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December 4, 2020

ICOM Voices‘La Staffetta della Memoria’: Keeping a Participatory Project Afloat in Times of Crisis

Paola E. Boccalatte

Museologist at Museo diffuso della Resistenza, della Deportazione, della Guerra, dei Diritti e della Libertà (Turin, Italy)

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: Public History; Memory Studies; Co-curation; Participation; WW2.

An iron created by a workman killed by the fascist squadrons; the silver medal of the partisan, writer and philosopher Pietro Chiodi; personal documents of an army lieutenant who left for the Italian campaign in Greece and was then deported to Poland; a tool used to slash tyres during the partisan attacks, made in the Olivetti workshops; a chess piece carved by a typographer imprisoned in the Bolzano transit camp…

These are some of the moving, often painful, and sometimes controversial objects collected by the Museo della Resistenza (Museum of the Resistance) in Turin, Italy, for ‘La Staffetta della Memoria’ (The Relay of Memory) project. The project’s aim is to gather first-hand World War II testimonies or stories, delivered by friends, children, and grandchildren of people who lived during that period, in order to preserve their memory of that time.

Le fedi (the wedding rings), ‘La Staffetta della Memoria’ project. © Museo diffuso della Resistenza di Torino / Maria Chiara Ciaccheri

Co-curation at the Museo della Resistenza

The Museo della Resistenza is an interpretation centre, which is virtually linked with a network of urban sites related to World War II, Deportation, and the Italian Liberation struggle (e.g. air-raid shelters, factories in which strikes took place, the Jewish ghetto of Turin, etc.), and provides its visitors with a multimedia interactive experience. It has no collection except for two iconic objects: a pedal-operated machine used to produce underground press and a chair for executions. The absence of a collection has been keenly felt by some elder visitors, who would have expected a more traditional museum with World War II memorabilia; yet, it is also an opportunity to provide a temporary space where visitors can engage with objects, benefit from their evocative power, and participate in the preservation of history through their own memories.

Conceived by Francesca Toso, the museum’s former exhibition manager, the first edition of ‘La Staffetta della Memoria’ project took place on 25 April 2017. The event attracted both Partisans well-known to the local community and young people, demonstrating that history and memory are equally relevant for new generations, who did not live through those times.

I volantini (the flyers), ‘La Staffetta della Memoria’ project. © Museo diffuso della Resistenza di Torino / Bruno Giachello

The impact of the crisis

At the beginning of 2020, in collaboration with the Piedmontese Institute for the History of Resistance and Contemporary Society ‘Giorgio Agosti’, the museum sought to implement new participatory practices with a second edition of the project: anyone who owned an object from the past (photographs, notebooks, everyday tools…) bearing memories related to World War II, the Resistance or the Italian Liberation, and wanted to tell its story, had the opportunity to answer the call launched for the ‘La Staffetta della Memoria’ project.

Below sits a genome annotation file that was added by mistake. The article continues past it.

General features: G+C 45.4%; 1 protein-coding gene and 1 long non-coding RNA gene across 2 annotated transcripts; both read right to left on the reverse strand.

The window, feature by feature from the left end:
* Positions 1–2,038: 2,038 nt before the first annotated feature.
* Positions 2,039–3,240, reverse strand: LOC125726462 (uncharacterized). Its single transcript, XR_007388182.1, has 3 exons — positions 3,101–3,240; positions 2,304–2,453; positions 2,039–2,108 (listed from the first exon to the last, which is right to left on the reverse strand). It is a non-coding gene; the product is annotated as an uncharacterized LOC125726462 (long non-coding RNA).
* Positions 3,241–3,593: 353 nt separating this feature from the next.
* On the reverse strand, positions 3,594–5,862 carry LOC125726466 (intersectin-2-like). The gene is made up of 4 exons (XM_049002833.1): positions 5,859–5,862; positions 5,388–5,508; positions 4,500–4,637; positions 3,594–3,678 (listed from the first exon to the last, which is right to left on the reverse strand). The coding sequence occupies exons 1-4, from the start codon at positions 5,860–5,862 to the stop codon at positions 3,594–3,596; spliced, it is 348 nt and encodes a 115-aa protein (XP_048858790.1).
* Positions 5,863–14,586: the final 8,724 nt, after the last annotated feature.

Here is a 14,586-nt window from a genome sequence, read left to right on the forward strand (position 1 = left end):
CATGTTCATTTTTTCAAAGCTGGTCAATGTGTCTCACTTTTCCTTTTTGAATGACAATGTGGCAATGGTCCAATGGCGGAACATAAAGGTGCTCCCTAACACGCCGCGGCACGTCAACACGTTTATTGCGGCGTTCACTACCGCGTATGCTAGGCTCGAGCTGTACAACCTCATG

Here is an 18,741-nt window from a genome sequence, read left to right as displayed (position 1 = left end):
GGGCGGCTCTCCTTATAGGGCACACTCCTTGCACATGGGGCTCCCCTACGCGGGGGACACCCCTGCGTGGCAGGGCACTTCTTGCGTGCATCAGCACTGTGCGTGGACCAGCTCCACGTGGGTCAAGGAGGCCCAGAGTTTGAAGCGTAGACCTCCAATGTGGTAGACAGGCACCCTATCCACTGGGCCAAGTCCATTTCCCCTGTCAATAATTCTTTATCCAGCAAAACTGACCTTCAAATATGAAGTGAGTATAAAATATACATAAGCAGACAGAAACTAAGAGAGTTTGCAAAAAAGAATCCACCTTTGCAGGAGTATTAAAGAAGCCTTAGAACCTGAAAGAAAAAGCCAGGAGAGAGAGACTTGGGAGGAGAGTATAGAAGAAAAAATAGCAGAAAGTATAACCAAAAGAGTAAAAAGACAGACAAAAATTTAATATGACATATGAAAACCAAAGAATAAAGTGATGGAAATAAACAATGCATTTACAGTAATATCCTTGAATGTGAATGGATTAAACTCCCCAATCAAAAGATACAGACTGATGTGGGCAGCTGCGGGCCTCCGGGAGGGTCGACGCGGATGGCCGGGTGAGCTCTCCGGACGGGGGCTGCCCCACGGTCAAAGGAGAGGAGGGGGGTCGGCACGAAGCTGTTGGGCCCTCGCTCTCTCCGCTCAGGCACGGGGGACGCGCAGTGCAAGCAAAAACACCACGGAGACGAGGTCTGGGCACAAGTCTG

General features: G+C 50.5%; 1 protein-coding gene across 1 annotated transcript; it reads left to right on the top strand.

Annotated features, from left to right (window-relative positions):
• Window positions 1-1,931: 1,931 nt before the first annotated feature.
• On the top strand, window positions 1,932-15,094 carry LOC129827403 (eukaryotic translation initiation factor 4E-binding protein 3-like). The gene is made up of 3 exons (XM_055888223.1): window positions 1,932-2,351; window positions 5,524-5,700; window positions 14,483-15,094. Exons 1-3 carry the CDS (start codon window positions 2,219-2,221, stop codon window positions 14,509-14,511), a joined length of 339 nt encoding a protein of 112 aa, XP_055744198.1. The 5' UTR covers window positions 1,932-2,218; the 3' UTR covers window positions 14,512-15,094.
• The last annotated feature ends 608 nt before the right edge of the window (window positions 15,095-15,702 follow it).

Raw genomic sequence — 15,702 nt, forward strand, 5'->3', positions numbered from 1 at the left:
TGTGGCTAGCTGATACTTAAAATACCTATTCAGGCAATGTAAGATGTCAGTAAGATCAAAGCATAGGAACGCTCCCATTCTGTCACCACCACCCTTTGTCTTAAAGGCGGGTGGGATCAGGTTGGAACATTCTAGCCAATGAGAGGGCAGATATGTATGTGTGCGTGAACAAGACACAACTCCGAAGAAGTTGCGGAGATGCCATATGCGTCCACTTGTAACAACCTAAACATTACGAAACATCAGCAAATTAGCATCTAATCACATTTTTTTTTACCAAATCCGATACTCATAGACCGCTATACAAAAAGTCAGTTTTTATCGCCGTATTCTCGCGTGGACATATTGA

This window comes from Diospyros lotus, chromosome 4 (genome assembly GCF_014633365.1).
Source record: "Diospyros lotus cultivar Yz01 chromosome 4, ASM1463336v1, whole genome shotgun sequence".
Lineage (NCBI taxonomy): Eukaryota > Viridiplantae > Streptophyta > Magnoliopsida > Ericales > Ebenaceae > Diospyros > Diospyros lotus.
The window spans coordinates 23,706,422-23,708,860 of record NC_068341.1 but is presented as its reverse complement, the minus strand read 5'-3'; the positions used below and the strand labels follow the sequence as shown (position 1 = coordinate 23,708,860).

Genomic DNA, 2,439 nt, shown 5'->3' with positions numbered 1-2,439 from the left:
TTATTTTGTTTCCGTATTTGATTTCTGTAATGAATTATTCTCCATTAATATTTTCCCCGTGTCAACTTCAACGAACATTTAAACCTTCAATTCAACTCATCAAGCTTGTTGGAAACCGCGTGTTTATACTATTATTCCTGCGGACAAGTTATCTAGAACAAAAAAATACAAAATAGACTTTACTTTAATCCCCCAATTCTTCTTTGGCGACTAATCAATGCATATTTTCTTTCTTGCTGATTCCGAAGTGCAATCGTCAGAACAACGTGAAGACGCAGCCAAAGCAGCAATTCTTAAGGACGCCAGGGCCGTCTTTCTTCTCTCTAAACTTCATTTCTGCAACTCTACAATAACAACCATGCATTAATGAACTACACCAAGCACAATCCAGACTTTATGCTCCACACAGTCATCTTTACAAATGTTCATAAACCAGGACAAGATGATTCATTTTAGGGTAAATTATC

La pagella (the school report), ‘La Staffetta della Memoria’ project. © Museo diffuso della Resistenza di Torino / Luca Zanotta

When the museum was closed in March 2020 – like all other cultural institutions in Italy – we had to consider alternatives to an onsite exhibition, which was not allowed during lockdown. Rather than cancel the event, we immediately launched a call for participation on the museum’s website and social media, asking citizens to send us a short self-produced video in which they could tell the story of their object.

We received 20 proposals and accepted all of them as they were both consistent and relevant. The first contributions were broadcasted on 25 April (Italian Liberation day from the Nazi occupation in 1945); the others followed on the museum’s YouTube channel every Tuesday until 8 September (commemorating the announcement of the Armistice of Italy with the Allies, and the beginning of the Resistance, on that same day in 1943).

Each video was introduced with a short address from the Director of the Piedmontese Institute for the History of Resistance, Luciano Boccalatte, who provided historical context.

An opportunity

Despite the challenges we faced with the museum’s closure, we succeeded in launching a low-cost participatory project of Public History in which the citizens chose independently what to tell and how to tell it. We managed to create a relevant experience for our communities, in which citizens were the co-curators.

The digital edition of the exhibition allowed us to share precious testimonies and memories from a significant historical period. A third edition of the project is currently under consideration, in which we would combine the onsite exhibition and online presentations with a view to enhancing the participatory and inclusive nature of the project.

References and resources

La Staffetta della Memoria’ YouTube Playlist:

The co-curators:



Opinions expressed in the article do not commit ICOM in any way and are the responsibility of its author.